Once your brand is on a potential customer’s radar and they’re considering your SaaS product, they’re officially a lead. To optimize this stage of the SaaS sales funnel, you’ll want to focus on lead nurturing, which can be done in a variety of ways, including:

  • Email marketing
  • Product comparisons
  • Case studies
  • Webinars
  • Testimonials

And if you offer a free trial version of your product, you can tap into product-led marketing. When done correctly, this can have a tremendous impact, not only reducing the sales cycle and boosting conversions but also enhancing the customer experience and instilling deeper loyalty.

If you’re not familiar with product-led marketing, I suggest reading this guide.

Conversion

Now is the fun part. After successfully moving potential customers through the awareness and consideration stages, you’re ready to pull the trigger and make a conversion.

There are three key strategies for optimizing the conversion stage of the SaaS sales funnel.

One is to use strategically placed, crystal-clear CTAs that encourage leads to buy. Here’s a good example from Zendesk.

Next, be transparent with your pricing so leads know exactly what they get, how much it costs, and what features each plan includes. Zendesk does a great job of this as well.

Finally, get in the habit of continuously A/B testing the content you use for conversions. You may, for example, want to experiment with different CTAs to see which gets the most clicks and results in the most purchases.

As you accumulate more data over time, you should be able to refine every aspect of the conversion stage and convert the maximum percentage of potential customers into actual customers.

Loyalty

The fourth and final piece of the puzzle is everything that comes post-purchase — the loyalty or retention stage.

As I mentioned before, retention is vital to the long-term success of a SaaS company. After all, it doesn’t matter how great you are at converting if you can’t retain customers for the long haul. And with an average annual churn rate of 10-14% annually, it’s something you need to be diligent about optimizing.

So what can you do to increase customer loyalty?

For starters, I suggest taking customer support seriously. This includes having a section of your website dedicated specifically to customer support like Zoom does…

…and making it easy for customers to get in touch with a support rep.

Next, it’s smart to send out period engagement emails to keep in touch with customers. For instance, you could provide them with tips on how to get the most from your SaaS product, information on new integrations or features, product usage reports, and more.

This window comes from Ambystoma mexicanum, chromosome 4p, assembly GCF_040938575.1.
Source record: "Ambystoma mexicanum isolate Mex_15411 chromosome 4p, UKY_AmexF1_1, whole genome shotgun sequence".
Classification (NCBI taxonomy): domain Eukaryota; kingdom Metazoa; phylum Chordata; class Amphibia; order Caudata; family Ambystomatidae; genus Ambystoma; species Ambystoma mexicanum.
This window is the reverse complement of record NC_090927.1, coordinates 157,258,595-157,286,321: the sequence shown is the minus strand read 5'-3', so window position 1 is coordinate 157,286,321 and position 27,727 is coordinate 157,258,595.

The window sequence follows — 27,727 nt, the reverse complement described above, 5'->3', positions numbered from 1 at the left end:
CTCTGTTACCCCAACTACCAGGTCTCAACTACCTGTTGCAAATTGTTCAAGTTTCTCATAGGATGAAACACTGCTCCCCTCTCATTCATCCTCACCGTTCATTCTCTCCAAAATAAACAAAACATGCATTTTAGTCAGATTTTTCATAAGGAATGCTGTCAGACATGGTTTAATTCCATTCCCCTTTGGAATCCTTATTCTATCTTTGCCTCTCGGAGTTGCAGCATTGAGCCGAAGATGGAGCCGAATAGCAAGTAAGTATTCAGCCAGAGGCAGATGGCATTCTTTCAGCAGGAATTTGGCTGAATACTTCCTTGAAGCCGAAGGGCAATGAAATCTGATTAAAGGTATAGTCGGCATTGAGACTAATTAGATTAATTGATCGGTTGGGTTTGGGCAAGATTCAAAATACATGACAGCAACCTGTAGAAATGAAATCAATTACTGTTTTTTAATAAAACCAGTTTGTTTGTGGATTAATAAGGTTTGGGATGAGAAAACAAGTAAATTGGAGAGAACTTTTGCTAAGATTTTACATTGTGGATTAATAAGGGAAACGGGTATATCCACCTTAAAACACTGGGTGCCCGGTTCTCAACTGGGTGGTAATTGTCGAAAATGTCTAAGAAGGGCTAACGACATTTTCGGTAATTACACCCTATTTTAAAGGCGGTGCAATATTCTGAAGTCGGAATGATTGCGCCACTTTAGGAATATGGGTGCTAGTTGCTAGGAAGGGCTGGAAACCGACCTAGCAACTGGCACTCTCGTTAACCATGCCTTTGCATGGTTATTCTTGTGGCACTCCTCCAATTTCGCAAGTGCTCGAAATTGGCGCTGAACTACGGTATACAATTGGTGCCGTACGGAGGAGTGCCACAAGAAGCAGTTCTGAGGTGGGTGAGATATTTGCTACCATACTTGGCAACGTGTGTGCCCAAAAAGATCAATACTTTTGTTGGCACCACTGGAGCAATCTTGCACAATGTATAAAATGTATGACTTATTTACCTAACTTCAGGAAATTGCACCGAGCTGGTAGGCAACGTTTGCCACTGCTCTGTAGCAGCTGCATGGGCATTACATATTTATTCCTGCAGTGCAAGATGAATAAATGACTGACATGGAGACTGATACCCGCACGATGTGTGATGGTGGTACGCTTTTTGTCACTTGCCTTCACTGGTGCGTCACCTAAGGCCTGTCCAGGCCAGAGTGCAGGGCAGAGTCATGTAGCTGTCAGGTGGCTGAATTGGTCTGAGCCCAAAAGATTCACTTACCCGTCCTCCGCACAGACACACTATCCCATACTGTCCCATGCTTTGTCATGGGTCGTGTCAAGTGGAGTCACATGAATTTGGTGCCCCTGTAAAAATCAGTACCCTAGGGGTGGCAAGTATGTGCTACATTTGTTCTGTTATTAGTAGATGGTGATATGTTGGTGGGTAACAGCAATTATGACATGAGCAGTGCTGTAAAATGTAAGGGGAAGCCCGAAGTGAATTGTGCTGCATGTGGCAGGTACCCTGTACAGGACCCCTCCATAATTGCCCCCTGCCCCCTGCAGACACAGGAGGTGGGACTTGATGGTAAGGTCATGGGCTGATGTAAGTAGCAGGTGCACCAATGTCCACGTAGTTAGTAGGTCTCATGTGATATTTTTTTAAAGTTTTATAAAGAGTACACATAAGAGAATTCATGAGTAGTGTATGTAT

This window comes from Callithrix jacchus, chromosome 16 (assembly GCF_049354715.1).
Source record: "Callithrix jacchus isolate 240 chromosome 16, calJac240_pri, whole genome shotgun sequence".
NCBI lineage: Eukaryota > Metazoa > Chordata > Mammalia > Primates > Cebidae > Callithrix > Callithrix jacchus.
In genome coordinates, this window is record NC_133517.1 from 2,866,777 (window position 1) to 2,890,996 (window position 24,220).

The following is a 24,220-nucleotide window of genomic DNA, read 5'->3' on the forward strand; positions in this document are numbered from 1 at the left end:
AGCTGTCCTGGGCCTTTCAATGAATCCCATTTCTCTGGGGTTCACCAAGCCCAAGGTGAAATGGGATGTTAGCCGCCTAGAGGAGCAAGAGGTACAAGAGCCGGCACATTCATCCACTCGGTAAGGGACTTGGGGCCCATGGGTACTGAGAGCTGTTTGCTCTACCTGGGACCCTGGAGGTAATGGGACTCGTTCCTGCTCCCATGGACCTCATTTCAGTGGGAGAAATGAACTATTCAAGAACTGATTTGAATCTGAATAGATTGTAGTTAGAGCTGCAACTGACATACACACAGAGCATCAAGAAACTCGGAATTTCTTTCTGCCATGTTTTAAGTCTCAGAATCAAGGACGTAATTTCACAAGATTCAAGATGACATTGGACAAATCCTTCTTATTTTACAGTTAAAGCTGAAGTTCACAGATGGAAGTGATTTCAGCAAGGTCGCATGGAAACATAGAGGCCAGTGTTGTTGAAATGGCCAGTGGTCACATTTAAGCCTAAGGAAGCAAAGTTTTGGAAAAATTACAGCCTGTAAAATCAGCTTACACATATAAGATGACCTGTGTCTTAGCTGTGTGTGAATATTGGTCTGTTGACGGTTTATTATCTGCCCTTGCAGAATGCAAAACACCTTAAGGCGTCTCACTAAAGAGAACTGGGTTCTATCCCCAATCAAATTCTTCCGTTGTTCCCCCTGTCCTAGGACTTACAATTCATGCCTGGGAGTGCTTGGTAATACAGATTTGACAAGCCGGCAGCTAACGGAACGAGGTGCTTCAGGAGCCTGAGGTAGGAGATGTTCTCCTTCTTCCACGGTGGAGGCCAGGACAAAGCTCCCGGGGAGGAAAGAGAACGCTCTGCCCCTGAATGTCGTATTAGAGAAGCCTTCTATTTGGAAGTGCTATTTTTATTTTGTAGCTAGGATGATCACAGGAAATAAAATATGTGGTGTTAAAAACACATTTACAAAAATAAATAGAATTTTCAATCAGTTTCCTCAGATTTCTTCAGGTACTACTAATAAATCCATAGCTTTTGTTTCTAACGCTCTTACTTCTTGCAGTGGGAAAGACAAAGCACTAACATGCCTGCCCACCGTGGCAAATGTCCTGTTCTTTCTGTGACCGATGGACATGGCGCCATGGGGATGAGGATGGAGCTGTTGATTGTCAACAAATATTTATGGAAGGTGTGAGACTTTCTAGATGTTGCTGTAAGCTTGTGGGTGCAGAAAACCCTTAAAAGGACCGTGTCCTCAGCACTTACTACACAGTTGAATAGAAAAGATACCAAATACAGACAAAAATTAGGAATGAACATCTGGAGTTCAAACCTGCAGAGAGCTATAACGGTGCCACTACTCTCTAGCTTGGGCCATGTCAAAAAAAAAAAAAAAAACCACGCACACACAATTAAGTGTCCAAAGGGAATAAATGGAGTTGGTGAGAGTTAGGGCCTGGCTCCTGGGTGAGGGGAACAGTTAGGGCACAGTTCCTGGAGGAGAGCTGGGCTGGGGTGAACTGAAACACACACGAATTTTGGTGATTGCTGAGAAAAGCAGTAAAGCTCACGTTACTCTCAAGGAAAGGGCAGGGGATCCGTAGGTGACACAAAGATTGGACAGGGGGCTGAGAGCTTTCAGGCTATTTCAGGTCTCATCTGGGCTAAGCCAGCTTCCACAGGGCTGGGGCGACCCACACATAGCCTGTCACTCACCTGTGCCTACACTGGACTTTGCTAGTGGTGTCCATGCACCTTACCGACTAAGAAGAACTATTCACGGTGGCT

Third, always be looking to get feedback from users and implement that feedback to improve your product. This kills two birds with one stone because users want to know a company is listening, and it sets the stage for ongoing product improvement.

Lastly, you can use analytics such as churn reports to objectively track churn so you can determine what’s causing it and what you can do to stop making the same mistakes. Here’s an example from customer journey platform Woopra.

Fine-Tuning Your SaaS Sales Funnel

Optimizing your SaaS sales funnel end-to-end is of the utmost importance. By doing so, you should prevent major drop-offs from occurring, increase conversions, and generally make the customer experience more enjoyable. The formula outlined above addresses all four major steps and should get your funnel firing on all cylinders.

Looking to build an elite sales team? Use HireDNA’s cutting-edge technology to find the best of the best candidates.

Measuring Sales Potential: Unleash Your Team’s Best with Top Sales Assessment Tools

Here are a few sobering stats. 74% of salespeople fail. 20% of salespeople do okay but could use improvement. And only a tiny fraction of salespeople are considered “elite” at just 6%.

This means that taking a conventional approach to sales hiring where you choose candidates based merely on their resume, previous positions, education, etc. is likely to end up with mediocre results at best. The numbers just aren’t in your favor.

That’s why a growing number of sales leaders are using sales assessment tools that implement science-based techniques to objectively determine who’s the best fit for a role and who possesses the right hard skills, as well as the right soft skills.

Why Should You Use Top Sales Assessment Tools?

A lot of candidates can look great on paper. Maybe they’ve got a robust resume jam-packed with impressive credentials, a stellar track record, and have been employed by industry standouts.

That’s great, but can they actually sell?